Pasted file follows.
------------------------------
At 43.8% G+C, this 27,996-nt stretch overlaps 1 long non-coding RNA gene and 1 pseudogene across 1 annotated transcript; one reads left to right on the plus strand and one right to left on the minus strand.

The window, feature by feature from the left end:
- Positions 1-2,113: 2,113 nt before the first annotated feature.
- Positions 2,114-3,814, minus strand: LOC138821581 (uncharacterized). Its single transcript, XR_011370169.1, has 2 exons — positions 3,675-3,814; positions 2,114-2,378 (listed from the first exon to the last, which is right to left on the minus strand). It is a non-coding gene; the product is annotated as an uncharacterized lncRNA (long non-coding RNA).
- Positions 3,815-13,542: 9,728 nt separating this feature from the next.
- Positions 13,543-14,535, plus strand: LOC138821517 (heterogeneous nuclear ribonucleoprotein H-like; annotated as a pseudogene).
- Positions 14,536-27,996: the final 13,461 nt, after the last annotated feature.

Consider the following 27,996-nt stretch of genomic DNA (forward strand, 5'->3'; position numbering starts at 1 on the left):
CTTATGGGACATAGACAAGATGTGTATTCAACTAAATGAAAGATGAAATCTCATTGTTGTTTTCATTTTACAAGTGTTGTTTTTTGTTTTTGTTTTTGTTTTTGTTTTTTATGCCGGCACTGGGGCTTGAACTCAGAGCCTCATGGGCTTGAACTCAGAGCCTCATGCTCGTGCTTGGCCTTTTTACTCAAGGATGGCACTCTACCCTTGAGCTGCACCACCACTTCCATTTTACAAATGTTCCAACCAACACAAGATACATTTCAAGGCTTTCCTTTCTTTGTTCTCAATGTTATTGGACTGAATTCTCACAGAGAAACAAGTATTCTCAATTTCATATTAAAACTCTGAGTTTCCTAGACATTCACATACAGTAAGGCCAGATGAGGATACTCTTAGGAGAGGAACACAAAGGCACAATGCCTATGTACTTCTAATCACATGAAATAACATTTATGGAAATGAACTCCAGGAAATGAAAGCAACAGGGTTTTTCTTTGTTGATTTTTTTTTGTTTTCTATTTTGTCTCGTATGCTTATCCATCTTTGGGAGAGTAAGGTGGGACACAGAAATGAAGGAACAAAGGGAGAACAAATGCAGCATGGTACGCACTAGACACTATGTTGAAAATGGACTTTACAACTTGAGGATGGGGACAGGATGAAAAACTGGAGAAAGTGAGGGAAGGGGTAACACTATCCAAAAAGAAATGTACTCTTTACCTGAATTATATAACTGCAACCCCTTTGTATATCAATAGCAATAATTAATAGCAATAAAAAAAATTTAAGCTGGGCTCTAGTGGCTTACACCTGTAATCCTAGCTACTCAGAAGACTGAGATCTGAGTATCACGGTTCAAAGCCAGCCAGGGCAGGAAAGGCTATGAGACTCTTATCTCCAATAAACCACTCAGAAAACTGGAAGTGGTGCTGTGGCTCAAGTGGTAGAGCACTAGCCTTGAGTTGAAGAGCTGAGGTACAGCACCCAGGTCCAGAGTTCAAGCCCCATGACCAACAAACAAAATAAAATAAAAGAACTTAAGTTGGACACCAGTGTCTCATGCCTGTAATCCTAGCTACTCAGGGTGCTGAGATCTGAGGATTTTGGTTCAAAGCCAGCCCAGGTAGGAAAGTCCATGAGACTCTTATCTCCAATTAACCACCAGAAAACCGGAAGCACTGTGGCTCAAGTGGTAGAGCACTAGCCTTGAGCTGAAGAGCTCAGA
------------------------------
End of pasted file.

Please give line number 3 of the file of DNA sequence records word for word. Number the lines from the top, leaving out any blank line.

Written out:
- Positions 1-2,113: 2,113 nt before the first annotated feature.